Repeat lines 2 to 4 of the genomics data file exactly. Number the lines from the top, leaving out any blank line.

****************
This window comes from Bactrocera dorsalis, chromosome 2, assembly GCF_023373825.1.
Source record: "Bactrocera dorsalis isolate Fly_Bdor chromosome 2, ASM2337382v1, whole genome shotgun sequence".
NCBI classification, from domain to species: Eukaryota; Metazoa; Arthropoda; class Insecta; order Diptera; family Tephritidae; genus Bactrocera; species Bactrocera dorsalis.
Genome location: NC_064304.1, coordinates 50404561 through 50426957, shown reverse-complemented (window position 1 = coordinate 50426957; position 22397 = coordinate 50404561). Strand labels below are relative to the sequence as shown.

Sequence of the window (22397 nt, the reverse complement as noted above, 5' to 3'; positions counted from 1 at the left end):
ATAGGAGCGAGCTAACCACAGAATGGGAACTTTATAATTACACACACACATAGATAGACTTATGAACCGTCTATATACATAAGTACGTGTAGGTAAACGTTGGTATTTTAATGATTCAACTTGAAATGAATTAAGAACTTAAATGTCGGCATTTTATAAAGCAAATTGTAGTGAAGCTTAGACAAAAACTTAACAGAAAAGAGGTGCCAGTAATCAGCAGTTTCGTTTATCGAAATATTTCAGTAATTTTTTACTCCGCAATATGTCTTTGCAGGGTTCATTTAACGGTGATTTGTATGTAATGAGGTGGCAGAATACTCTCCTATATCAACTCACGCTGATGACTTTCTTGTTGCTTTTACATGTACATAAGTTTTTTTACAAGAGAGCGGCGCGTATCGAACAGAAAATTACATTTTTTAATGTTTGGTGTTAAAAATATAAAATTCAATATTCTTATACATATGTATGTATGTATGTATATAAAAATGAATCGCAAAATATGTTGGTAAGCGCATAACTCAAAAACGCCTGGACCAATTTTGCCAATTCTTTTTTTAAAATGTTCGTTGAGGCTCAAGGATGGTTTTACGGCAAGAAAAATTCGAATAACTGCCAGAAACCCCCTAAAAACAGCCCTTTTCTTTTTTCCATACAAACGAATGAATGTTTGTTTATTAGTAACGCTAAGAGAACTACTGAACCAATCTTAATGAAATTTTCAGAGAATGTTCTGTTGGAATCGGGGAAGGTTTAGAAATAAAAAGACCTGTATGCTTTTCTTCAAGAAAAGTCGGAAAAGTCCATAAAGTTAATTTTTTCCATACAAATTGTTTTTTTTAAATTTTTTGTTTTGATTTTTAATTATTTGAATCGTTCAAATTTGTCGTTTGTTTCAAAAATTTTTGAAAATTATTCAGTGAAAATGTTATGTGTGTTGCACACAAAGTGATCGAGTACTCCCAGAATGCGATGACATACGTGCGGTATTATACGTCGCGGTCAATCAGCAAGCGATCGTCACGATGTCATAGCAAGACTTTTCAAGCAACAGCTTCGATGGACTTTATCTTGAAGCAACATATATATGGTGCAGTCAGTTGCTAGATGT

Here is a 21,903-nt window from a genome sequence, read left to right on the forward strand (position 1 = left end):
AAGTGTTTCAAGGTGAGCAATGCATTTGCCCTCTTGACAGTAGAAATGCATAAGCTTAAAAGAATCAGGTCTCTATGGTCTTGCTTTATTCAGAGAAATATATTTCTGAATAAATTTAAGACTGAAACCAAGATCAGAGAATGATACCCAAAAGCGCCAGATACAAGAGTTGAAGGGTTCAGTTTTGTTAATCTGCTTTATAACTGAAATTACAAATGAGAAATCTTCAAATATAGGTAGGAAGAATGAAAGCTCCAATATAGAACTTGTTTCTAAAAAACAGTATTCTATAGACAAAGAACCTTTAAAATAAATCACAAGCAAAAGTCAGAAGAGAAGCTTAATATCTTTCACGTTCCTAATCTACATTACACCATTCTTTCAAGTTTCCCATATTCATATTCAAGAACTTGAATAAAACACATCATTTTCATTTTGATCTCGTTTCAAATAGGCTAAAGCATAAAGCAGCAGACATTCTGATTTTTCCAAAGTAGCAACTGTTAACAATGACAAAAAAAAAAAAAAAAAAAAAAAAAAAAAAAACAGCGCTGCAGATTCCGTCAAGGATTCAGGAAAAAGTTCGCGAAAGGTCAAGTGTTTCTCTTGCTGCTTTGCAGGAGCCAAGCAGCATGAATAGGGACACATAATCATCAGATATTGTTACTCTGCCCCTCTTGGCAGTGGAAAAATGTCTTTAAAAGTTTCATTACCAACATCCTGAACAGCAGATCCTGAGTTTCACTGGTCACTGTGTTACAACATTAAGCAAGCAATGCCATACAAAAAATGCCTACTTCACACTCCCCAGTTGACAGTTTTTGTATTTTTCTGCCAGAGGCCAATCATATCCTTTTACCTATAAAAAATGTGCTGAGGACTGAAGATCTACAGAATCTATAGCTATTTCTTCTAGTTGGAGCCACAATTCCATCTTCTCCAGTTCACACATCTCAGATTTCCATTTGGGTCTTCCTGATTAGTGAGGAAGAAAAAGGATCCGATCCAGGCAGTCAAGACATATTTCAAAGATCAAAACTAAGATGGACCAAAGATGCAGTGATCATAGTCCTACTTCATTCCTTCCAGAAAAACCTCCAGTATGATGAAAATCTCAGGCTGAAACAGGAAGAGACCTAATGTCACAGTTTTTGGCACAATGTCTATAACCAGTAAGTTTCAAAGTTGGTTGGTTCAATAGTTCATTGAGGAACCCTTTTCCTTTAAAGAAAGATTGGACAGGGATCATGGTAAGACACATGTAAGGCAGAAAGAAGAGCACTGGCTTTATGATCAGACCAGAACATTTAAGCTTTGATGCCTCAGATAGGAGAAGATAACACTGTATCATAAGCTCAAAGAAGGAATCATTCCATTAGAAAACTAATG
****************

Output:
Source record: "Bactrocera dorsalis isolate Fly_Bdor chromosome 2, ASM2337382v1, whole genome shotgun sequence".
NCBI classification, from domain to species: Eukaryota; Metazoa; Arthropoda; class Insecta; order Diptera; family Tephritidae; genus Bactrocera; species Bactrocera dorsalis.
Genome location: NC_064304.1, coordinates 50404561 through 50426957, shown reverse-complemented (window position 1 = coordinate 50426957; position 22397 = coordinate 50404561). Strand labels below are relative to the sequence as shown.